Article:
Law Enforcement, Facial Recognition, and Wrongful Arrest

Facial recognition technology is being used across the country as a crime-fighting
weapon. State driver’s license databases have become a way to help identify criminals, like shoplifters or bank robbers. The technology can also help identify missing persons and abducted children, amongst other things. However, this crime-fighting weapon may not be completely foolproof. Although effective, the technology still has its flaws.

Police using facial recognition technology and making wrongful arrest

African American woman, Porcha Woodruff, was falsely arrested on February 16,
2023, after she was wrongly identified by facial recognition technology. Woodruff was at
home getting her children ready for school when police arrived to arrest her for her
alleged connection to a carjacking and robbery that occurred in January. At the time,
Woodruff was eight months pregnant and thought there was some kind of mistake. She
was held in a cell for 11 hours where she was questioned and was eventually released on
a $100,000 bond. The charges were dropped less than a month later due to insufficient

Prior to Woodruff’s arrest, Detective LaShaunita Oliver was investigating the
crime. Detective Oliver was the one who submitted the facial recognition request. The
incident occurred on January 29, 2023. The victim was robbed at gunpoint after he picked
up a woman on the street earlier in the day. They were drinking together, and he dropped
her off ten minutes from a BP gas station, there was a man waiting for them who showed
his handgun and stole his phone, wallet, and car.

Days later the detective was notified that a woman returned the victim’s cell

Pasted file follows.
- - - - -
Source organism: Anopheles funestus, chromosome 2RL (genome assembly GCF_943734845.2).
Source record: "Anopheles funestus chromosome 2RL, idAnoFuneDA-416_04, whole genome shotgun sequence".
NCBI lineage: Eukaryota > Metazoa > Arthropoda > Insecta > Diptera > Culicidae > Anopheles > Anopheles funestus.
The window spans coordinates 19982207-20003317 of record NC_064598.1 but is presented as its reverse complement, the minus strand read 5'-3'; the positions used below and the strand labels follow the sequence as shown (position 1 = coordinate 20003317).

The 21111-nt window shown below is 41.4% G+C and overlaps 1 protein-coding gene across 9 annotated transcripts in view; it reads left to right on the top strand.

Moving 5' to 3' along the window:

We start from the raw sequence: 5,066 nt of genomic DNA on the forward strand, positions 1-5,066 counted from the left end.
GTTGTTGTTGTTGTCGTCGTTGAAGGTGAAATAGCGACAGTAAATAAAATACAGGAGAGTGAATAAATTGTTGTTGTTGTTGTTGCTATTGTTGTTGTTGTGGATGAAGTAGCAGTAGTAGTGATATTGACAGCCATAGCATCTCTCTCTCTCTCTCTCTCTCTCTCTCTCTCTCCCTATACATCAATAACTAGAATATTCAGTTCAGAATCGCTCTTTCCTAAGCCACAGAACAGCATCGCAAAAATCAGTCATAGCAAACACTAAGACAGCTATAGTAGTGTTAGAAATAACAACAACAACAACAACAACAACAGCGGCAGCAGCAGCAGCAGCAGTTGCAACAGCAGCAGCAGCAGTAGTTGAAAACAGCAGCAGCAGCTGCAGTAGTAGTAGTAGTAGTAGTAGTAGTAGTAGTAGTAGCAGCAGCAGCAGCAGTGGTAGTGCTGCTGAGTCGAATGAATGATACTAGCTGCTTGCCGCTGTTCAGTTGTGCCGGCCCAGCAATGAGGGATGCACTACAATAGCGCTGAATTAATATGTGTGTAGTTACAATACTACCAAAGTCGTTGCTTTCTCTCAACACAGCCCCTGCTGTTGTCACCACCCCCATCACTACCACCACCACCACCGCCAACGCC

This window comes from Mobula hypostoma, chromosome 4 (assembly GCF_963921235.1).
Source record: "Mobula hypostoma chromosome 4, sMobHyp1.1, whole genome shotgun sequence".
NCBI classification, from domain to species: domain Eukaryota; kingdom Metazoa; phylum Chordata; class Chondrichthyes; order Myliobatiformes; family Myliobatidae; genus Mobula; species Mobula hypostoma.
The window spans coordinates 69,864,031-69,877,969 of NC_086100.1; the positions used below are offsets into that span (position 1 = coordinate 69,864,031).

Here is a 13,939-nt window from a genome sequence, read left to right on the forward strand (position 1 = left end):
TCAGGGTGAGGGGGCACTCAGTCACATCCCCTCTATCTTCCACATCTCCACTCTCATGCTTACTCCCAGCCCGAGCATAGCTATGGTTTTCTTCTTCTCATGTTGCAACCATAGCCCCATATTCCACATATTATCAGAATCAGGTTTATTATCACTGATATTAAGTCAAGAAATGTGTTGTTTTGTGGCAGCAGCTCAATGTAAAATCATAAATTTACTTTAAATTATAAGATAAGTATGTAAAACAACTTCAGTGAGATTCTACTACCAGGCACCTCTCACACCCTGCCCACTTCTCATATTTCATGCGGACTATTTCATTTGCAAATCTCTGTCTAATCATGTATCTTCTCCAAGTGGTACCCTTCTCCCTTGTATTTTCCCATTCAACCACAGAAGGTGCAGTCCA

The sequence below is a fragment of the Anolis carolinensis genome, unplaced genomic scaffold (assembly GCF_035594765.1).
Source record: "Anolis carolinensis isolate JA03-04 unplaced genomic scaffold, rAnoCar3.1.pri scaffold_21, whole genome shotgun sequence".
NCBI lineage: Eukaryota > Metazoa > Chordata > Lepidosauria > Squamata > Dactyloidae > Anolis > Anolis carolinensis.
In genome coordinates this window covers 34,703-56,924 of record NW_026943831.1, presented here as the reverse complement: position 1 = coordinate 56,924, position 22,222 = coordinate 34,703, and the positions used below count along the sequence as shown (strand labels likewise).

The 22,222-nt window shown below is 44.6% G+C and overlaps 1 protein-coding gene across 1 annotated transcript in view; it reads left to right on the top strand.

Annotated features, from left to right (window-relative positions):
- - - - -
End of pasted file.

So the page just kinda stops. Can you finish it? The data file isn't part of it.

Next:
phone to the BP gas station. The video footage was obtained, and the facial recognition
request was made on the woman who returned the phone which identified Woodruff. The
victim was called in for a lineup and identified Woodruff whose mugshot from 2015 was
used in the lineup.

Woodruff is seeking a jury trial against the city of Detroit as well as a Detroit
Police Department detective for wrongful arrest to recover punitive and other damages.
The complaint states that facial recognition should not be used as probable cause for
arrests, but as an investigative tool to help aid law enforcement in an investigation.
Computers as well as humans are prone to making mistakes, so the software should not
be fully relied on.

Facial recognition technology is software that uses data, like facial features, from
one picture or video to identify the same features in another picture or video. Although
the technology for this software is improving, it is still relatively inaccurate. Woodruff is
the sixth person to be falsely accused of a crime due to facial recognition, and this is the
third case involving the Detroit Police Department.

There are concerns with facial recognition confusing minorities. This concern has
led to a ban on the technology in several cities throughout the country. A 2019 study
done by the National Institute of Standards and Technology showed people of African or
Asian descent were more likely to be falsely identified using facial recognition than those
of European descent.

Although facial recognition can have its perks when it is able to accurately
identify criminals, its risks carry a concern for innocent people, especially minorities. The
technology is advancing; however, it still has its weaknesses that need to be advanced to
ensure that it will not be abused by law enforcement and lead to more false arrests.


If you have a legal question regarding a criminal matter, contact Columbus, Ohio
criminal defense lawyer, Joe Edwards at (614) 309-0243. Attorney Edwards has over 25
years of experience representing individuals at the state and federal levels.

Jennifer Henderson, Black mom sues city of Detroit claiming she was falsely arrested while 8 months pregnant by officers using facial recognition technology, CNN (Aug. 8, 2022, 11:24 AM).

Kashmir Hill, Eight Months Pregnant and Arrested After False Facial Recognition Match, N.Y. TIMES (Aug. 6, 2023).

Brian Fung, Facial recognition systems show rampant racial bias, government study finds, CNN BUSINESS (Dec. 19, 2019).

Most Popular

Social Media



On Key

Related Posts

DOJ and JCODE law enforcement targeting dark web drug trafficking

Operation SpecTor

The Department of Justice is trying to send a message to drug traffickers: you can run, but you cannot hide, especially not on the dark

Police using facial recognition technology and making wrongful arrest

Police, Facial Recognition & Wrongful Arrest

Law Enforcement, Facial Recognition, and Wrongful Arrest Facial recognition technology is being used across the country as a crime-fightingweapon. State driver’s license databases have become